The 1950s and ‘60s poisoning event was long attributed to methylmercury, but studies at SLAC suggest a different compound was to blame. The findings could reshape toxicologists’ understanding of disease related to mercury poisoning.
A better understanding of this phenomenon, which is crucial to many processes that occur in biological systems and materials, could enable researchers to develop light-sensitive proteins for areas such as biological imaging and optogenetics.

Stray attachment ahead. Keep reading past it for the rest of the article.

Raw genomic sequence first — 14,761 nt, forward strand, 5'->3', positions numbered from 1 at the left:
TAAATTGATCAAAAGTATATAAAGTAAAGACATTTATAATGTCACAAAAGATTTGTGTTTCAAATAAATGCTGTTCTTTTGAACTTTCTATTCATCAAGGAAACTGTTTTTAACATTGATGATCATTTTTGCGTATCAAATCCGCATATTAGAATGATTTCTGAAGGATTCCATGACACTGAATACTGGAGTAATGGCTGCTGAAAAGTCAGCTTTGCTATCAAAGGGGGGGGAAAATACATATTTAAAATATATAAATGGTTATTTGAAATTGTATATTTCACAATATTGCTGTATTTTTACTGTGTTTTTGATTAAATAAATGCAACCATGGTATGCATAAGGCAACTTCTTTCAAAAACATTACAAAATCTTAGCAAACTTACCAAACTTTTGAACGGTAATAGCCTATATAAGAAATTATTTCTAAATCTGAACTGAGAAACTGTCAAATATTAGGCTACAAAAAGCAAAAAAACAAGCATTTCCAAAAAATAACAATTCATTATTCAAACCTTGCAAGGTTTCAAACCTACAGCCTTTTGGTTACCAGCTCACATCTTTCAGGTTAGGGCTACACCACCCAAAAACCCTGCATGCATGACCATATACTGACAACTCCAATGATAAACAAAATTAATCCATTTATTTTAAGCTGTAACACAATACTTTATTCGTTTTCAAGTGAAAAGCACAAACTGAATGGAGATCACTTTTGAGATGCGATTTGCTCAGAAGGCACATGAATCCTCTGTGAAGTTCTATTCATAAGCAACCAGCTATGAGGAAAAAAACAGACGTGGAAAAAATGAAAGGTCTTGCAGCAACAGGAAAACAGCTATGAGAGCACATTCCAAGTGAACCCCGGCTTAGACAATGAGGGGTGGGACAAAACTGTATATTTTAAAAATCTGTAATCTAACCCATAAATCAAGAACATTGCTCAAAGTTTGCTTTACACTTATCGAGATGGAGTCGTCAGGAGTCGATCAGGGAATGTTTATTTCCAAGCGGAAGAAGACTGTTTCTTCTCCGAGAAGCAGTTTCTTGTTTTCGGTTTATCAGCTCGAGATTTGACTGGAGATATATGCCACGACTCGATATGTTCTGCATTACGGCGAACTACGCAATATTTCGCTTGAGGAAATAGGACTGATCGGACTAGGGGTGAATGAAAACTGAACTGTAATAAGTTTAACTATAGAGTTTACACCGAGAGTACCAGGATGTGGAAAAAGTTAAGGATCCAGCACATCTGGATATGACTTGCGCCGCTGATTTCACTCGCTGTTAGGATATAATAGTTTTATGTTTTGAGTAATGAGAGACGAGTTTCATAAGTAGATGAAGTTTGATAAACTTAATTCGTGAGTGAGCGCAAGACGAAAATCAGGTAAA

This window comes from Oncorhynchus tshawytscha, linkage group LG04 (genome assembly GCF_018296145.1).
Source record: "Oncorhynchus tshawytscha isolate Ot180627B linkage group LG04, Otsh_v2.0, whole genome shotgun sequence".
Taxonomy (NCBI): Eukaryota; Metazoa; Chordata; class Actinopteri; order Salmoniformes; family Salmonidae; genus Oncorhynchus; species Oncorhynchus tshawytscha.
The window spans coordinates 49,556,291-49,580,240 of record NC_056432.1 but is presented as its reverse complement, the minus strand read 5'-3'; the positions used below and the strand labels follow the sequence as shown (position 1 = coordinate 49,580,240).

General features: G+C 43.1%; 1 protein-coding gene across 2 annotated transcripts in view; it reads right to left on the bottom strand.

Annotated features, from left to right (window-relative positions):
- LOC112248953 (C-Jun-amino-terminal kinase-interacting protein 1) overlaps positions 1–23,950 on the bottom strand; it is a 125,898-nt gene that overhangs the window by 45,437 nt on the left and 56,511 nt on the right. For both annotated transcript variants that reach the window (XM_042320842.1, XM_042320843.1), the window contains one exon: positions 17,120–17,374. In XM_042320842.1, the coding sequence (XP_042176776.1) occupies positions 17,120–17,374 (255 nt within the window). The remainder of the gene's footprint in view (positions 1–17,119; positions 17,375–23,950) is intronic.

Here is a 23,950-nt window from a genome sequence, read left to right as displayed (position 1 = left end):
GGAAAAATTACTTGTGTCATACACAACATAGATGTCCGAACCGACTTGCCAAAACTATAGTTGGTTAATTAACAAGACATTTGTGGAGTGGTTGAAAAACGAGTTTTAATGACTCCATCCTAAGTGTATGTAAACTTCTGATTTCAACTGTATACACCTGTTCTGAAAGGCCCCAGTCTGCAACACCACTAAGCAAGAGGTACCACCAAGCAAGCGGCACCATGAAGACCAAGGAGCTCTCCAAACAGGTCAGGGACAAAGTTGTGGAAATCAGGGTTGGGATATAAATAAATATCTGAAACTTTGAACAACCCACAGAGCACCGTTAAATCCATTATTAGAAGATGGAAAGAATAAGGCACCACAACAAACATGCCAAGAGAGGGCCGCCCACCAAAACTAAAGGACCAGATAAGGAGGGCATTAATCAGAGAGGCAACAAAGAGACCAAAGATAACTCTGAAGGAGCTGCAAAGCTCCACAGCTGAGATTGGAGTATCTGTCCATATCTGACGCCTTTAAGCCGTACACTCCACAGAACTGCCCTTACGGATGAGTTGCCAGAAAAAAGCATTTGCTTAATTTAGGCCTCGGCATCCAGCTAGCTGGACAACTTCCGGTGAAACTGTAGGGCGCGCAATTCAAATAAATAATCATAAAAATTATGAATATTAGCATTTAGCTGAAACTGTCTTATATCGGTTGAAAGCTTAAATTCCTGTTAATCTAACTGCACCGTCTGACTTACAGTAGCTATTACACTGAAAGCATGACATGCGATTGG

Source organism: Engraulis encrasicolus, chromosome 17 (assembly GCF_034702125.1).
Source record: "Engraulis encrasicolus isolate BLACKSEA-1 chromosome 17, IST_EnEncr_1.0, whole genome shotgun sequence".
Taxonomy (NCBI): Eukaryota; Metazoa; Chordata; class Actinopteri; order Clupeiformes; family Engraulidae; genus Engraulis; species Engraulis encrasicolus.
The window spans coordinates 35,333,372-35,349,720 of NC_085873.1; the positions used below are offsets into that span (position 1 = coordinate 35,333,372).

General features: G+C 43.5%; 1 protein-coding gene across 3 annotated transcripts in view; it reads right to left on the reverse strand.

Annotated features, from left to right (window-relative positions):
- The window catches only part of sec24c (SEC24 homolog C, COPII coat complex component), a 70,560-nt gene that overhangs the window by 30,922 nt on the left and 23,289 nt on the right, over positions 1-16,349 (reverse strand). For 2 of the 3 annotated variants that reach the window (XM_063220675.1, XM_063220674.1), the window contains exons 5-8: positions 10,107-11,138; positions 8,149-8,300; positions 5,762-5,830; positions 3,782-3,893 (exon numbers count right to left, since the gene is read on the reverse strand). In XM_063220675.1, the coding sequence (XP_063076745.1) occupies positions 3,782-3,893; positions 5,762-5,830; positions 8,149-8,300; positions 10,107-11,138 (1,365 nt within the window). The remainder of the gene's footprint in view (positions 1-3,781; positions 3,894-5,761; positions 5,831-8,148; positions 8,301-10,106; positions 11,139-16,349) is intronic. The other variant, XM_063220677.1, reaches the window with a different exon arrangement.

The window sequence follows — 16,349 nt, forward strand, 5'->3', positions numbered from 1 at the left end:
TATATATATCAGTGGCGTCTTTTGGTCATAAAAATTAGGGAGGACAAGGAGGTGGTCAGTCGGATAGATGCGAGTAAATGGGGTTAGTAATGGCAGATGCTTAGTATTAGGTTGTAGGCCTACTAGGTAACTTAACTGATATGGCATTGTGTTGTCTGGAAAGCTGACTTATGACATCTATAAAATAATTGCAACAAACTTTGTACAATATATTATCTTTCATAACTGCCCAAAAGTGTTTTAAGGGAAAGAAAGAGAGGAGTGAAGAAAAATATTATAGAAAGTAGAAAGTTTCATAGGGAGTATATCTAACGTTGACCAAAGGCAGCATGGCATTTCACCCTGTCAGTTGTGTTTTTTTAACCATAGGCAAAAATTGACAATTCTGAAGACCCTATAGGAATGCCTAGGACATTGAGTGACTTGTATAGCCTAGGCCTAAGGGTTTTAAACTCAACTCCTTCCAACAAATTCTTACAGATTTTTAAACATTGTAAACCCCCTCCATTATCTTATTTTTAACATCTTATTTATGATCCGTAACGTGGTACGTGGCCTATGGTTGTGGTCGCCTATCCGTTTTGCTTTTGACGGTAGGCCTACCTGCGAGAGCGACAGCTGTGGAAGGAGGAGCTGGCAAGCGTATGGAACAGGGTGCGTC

Cryogenic electron microscopy can in principle make out individual atoms in a molecule, but distinguishing the crisp from the blurry parts of an image can be a challenge. A new mathematical method may help.
A new understanding of the nucleation process could shed light on how the shells help microbes interact with their environments, and help people design self-assembling nanostructures for various tasks.